China wants balanced trade, Pakistan tells ‘iron ally’


China’s iron ally Pakistan has become a source of economic concern for China as Beijing has asked Islamabad to cut imports. Addressing an event marking the start of local assembly of Chinese home appliance brand Midea, Chinese envoy to Islamabad Li Bijian said bilateral trade is heavily skewed against Islamabad, the agency reported. press Dawn.

“You import more and export less, even though my government, together with your government, is trying to reduce the trade deficit,” Bijian said, saying China wants to see more balanced trade.

Data from Pakistan’s central bank shows that at least a quarter of the total import bill in 2020-21 came from Beijing, according to Dawn’s report. It also showed that exports to China accounted for less than 8%.

China and Pakistan have a free trade agreement that allows Pakistan to export more than 300 items to Pakistan without incurring customs duties. Bijian also said the business situation is not developing as expected. Pakistan’s economy, like most economies, took the brunt of Covid-19 and failed to rebound as expected.

The International Monetary Fund (IMF) has asked Pakistan – as it had earlier asked Sri Lanka – to implement economic reforms that successive governments have been reluctant to follow and have asked Beijing’s state-owned banks to bail them out. in times of crisis. The IMF says Pakistan owes China $24.7 billion in total external debt. The United States Institute of Peace, in an article entitled “Pakistan’s growing problem with its Chinese economic corridor”, states that Pakistan “lacks the political will to break the grip of powerful groups of interests”.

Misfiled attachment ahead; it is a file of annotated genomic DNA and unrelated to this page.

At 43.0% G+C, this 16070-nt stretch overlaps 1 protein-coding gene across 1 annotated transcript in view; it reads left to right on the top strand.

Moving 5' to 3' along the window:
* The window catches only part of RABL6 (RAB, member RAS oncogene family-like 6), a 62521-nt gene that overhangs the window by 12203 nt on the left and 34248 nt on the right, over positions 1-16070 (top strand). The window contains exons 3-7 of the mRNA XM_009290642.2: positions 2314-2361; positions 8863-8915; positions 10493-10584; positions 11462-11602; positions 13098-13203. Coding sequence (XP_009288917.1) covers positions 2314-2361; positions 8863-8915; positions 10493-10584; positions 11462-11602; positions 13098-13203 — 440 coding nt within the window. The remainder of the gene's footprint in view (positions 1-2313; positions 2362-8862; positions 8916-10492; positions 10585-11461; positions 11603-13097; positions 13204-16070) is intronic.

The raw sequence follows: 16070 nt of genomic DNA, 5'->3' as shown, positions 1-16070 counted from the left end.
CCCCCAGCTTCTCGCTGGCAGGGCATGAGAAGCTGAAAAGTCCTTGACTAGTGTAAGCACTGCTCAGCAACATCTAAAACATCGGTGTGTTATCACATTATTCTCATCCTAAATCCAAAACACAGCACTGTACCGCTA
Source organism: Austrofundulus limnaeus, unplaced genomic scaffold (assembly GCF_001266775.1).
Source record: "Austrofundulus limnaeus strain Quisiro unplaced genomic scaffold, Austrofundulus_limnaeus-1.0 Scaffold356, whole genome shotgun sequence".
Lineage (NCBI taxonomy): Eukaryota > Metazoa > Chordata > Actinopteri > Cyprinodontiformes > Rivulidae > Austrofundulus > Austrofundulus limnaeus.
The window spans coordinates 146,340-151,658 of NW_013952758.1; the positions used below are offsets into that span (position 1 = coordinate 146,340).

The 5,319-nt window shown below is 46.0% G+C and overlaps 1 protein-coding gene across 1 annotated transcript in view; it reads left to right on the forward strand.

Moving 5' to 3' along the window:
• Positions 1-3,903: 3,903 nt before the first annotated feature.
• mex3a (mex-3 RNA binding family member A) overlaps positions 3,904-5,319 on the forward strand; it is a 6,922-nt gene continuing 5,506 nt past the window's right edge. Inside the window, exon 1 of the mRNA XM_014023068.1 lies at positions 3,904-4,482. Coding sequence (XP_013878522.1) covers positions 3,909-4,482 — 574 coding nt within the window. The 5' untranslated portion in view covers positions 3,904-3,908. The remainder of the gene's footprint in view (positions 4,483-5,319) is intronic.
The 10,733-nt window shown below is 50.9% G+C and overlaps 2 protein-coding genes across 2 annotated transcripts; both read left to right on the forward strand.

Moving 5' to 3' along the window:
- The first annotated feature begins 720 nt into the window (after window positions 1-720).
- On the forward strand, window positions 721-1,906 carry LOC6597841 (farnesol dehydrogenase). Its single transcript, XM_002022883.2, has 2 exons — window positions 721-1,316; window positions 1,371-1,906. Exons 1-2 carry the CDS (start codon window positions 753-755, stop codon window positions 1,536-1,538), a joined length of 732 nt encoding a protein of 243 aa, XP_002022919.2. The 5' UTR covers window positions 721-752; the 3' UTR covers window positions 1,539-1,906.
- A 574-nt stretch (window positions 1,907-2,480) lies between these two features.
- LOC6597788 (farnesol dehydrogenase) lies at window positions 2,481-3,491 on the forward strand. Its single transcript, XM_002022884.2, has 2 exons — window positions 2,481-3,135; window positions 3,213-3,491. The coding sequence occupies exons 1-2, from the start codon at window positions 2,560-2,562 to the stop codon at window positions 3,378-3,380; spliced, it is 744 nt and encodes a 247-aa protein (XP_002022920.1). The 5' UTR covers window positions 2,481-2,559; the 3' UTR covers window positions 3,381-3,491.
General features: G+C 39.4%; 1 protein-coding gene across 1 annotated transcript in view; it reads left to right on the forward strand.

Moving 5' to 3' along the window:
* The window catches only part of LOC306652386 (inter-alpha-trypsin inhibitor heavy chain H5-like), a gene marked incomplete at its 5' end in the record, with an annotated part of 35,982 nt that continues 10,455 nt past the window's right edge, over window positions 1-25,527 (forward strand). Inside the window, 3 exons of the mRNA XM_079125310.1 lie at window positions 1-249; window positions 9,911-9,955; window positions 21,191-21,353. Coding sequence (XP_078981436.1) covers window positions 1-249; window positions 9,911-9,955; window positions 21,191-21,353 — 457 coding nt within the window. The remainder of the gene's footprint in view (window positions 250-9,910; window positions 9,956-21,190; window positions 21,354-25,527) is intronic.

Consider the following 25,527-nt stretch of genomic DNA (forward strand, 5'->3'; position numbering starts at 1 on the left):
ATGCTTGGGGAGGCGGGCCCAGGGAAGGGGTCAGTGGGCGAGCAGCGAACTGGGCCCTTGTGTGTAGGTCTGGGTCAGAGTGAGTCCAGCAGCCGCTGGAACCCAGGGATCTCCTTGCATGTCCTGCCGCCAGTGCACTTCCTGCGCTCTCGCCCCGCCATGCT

A UN report pointed out that these groups “receive an estimated $17.4 billion in economic privileges – including tax breaks and preferential access to capital – which amounts to nearly 6% of Pakistan’s GDP”.

Business journalist Khurram Hussain in 2021, while writing for Pakistani news agency The News PK, said Pakistan was exporting low-tech agricultural staples like “frozen meat, poultry, dairy in solid form, human hair, animal stomachs, cut flowers, flower buds, tea, saffron, turmeric, maize, rice, starches, sausages, tobacco and tobacco refuse” in relation to the import “of electrical and electronic equipment, machinery, nuclear reactors, boilers, consumer goods, organic chemicals, iron and steel, articles of iron or steel, synthetic filaments, plastics, fertilizers and staple fibers Synthetics” from Beijing.

Hussain said the trade deficit cannot be overcome by exporting rice and buying technology and machinery.

Pakistan, also unable to prevent terrorism from emanating from its soil, remains on the Financial Action Task Force (FATF) gray list, which further deters companies and other countries from setting up projects in China.

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